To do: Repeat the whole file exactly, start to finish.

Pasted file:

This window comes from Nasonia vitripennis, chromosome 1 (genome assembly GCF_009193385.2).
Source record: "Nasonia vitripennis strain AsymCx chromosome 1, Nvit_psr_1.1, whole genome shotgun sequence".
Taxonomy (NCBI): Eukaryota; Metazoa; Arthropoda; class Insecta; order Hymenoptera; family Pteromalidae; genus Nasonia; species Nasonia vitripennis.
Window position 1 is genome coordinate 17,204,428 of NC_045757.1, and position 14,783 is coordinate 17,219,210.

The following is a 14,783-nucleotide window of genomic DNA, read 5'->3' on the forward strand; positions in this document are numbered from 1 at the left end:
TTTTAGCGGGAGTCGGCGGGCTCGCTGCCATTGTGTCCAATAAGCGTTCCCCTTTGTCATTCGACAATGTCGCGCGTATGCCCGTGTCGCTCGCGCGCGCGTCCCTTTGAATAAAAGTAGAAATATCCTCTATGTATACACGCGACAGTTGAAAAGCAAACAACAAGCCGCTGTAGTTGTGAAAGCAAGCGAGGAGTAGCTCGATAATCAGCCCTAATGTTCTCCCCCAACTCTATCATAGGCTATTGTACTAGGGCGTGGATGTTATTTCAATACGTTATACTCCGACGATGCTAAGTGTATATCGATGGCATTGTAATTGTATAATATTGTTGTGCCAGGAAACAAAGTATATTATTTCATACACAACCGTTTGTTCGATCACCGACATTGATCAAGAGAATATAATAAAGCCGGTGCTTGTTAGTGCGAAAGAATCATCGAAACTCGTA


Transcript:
This window comes from Nasonia vitripennis, chromosome 1 (genome assembly GCF_009193385.2).
Source record: "Nasonia vitripennis strain AsymCx chromosome 1, Nvit_psr_1.1, whole genome shotgun sequence".
Taxonomy (NCBI): Eukaryota; Metazoa; Arthropoda; class Insecta; order Hymenoptera; family Pteromalidae; genus Nasonia; species Nasonia vitripennis.
Window position 1 is genome coordinate 17,204,428 of NC_045757.1, and position 14,783 is coordinate 17,219,210.

The following is a 14,783-nucleotide window of genomic DNA, read 5'->3' on the forward strand; positions in this document are numbered from 1 at the left end:
TTTTAGCGGGAGTCGGCGGGCTCGCTGCCATTGTGTCCAATAAGCGTTCCCCTTTGTCATTCGACAATGTCGCGCGTATGCCCGTGTCGCTCGCGCGCGCGTCCCTTTGAATAAAAGTAGAAATATCCTCTATGTATACACGCGACAGTTGAAAAGCAAACAACAAGCCGCTGTAGTTGTGAAAGCAAGCGAGGAGTAGCTCGATAATCAGCCCTAATGTTCTCCCCCAACTCTATCATAGGCTATTGTACTAGGGCGTGGATGTTATTTCAATACGTTATACTCCGACGATGCTAAGTGTATATCGATGGCATTGTAATTGTATAATATTGTTGTGCCAGGAAACAAAGTATATTATTTCATACACAACCGTTTGTTCGATCACCGACATTGATCAAGAGAATATAATAAAGCCGGTGCTTGTTAGTGCGAAAGAATCATCGAAACTCGTA